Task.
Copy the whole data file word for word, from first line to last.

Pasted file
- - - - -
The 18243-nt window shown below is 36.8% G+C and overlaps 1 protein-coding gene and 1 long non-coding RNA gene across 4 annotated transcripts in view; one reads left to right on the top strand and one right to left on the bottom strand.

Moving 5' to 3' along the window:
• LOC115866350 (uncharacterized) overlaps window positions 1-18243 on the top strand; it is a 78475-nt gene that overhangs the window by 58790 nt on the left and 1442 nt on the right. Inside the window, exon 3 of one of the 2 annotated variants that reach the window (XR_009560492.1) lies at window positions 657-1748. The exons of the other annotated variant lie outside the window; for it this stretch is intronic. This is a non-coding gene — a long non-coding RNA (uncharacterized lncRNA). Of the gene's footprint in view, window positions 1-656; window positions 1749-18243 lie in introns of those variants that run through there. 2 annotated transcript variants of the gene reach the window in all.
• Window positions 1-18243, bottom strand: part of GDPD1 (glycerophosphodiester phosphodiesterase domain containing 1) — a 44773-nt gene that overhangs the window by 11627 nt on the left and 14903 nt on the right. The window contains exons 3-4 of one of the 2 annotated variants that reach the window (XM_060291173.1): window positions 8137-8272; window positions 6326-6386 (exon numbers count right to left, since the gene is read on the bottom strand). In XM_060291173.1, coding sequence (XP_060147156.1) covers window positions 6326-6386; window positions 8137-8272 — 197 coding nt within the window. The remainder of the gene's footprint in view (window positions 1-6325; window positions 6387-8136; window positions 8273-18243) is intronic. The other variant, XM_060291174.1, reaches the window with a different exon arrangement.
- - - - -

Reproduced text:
The 18243-nt window shown below is 36.8% G+C and overlaps 1 protein-coding gene and 1 long non-coding RNA gene across 4 annotated transcripts in view; one reads left to right on the top strand and one right to left on the bottom strand.

Moving 5' to 3' along the window:
• LOC115866350 (uncharacterized) overlaps window positions 1-18243 on the top strand; it is a 78475-nt gene that overhangs the window by 58790 nt on the left and 1442 nt on the right. Inside the window, exon 3 of one of the 2 annotated variants that reach the window (XR_009560492.1) lies at window positions 657-1748. The exons of the other annotated variant lie outside the window; for it this stretch is intronic. This is a non-coding gene — a long non-coding RNA (uncharacterized lncRNA). Of the gene's footprint in view, window positions 1-656; window positions 1749-18243 lie in introns of those variants that run through there. 2 annotated transcript variants of the gene reach the window in all.
• Window positions 1-18243, bottom strand: part of GDPD1 (glycerophosphodiester phosphodiesterase domain containing 1) — a 44773-nt gene that overhangs the window by 11627 nt on the left and 14903 nt on the right. The window contains exons 3-4 of one of the 2 annotated variants that reach the window (XM_060291173.1): window positions 8137-8272; window positions 6326-6386 (exon numbers count right to left, since the gene is read on the bottom strand). In XM_060291173.1, coding sequence (XP_060147156.1) covers window positions 6326-6386; window positions 8137-8272 — 197 coding nt within the window. The remainder of the gene's footprint in view (window positions 1-6325; window positions 6387-8136; window positions 8273-18243) is intronic. The other variant, XM_060291174.1, reaches the window with a different exon arrangement.